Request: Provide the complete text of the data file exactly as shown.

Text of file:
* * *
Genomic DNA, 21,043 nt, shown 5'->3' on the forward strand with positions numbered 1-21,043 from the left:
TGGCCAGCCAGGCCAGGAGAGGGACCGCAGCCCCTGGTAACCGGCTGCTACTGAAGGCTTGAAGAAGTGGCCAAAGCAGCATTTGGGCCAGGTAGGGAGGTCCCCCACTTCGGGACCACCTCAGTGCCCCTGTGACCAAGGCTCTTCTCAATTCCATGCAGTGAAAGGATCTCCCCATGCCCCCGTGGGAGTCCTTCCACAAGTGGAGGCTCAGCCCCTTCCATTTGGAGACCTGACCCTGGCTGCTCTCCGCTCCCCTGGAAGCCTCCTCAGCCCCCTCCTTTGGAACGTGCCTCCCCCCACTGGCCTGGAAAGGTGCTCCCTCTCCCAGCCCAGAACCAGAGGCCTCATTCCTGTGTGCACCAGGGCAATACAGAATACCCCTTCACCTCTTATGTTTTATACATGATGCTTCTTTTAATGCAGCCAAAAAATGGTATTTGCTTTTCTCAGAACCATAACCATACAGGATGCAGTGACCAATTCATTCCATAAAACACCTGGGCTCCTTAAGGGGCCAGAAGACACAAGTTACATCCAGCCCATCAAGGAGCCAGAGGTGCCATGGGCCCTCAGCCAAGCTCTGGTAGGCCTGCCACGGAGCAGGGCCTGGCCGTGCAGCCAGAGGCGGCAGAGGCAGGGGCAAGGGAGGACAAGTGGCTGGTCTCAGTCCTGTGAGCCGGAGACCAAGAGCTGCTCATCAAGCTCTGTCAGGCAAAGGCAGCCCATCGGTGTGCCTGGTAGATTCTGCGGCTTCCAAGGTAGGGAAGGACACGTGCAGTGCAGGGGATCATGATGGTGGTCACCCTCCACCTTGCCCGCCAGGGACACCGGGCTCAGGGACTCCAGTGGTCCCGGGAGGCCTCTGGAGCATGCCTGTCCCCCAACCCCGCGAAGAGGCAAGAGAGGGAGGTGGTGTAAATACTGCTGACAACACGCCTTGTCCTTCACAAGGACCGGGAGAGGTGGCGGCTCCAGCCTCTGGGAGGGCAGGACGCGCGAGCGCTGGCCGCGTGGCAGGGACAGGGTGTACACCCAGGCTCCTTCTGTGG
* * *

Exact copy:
Genomic DNA, 21,043 nt, shown 5'->3' on the forward strand with positions numbered 1-21,043 from the left:
TGGCCAGCCAGGCCAGGAGAGGGACCGCAGCCCCTGGTAACCGGCTGCTACTGAAGGCTTGAAGAAGTGGCCAAAGCAGCATTTGGGCCAGGTAGGGAGGTCCCCCACTTCGGGACCACCTCAGTGCCCCTGTGACCAAGGCTCTTCTCAATTCCATGCAGTGAAAGGATCTCCCCATGCCCCCGTGGGAGTCCTTCCACAAGTGGAGGCTCAGCCCCTTCCATTTGGAGACCTGACCCTGGCTGCTCTCCGCTCCCCTGGAAGCCTCCTCAGCCCCCTCCTTTGGAACGTGCCTCCCCCCACTGGCCTGGAAAGGTGCTCCCTCTCCCAGCCCAGAACCAGAGGCCTCATTCCTGTGTGCACCAGGGCAATACAGAATACCCCTTCACCTCTTATGTTTTATACATGATGCTTCTTTTAATGCAGCCAAAAAATGGTATTTGCTTTTCTCAGAACCATAACCATACAGGATGCAGTGACCAATTCATTCCATAAAACACCTGGGCTCCTTAAGGGGCCAGAAGACACAAGTTACATCCAGCCCATCAAGGAGCCAGAGGTGCCATGGGCCCTCAGCCAAGCTCTGGTAGGCCTGCCACGGAGCAGGGCCTGGCCGTGCAGCCAGAGGCGGCAGAGGCAGGGGCAAGGGAGGACAAGTGGCTGGTCTCAGTCCTGTGAGCCGGAGACCAAGAGCTGCTCATCAAGCTCTGTCAGGCAAAGGCAGCCCATCGGTGTGCCTGGTAGATTCTGCGGCTTCCAAGGTAGGGAAGGACACGTGCAGTGCAGGGGATCATGATGGTGGTCACCCTCCACCTTGCCCGCCAGGGACACCGGGCTCAGGGACTCCAGTGGTCCCGGGAGGCCTCTGGAGCATGCCTGTCCCCCAACCCCGCGAAGAGGCAAGAGAGGGAGGTGGTGTAAATACTGCTGACAACACGCCTTGTCCTTCACAAGGACCGGGAGAGGTGGCGGCTCCAGCCTCTGGGAGGGCAGGACGCGCGAGCGCTGGCCGCGTGGCAGGGACAGGGTGTACACCCAGGCTCCTTCTGTGG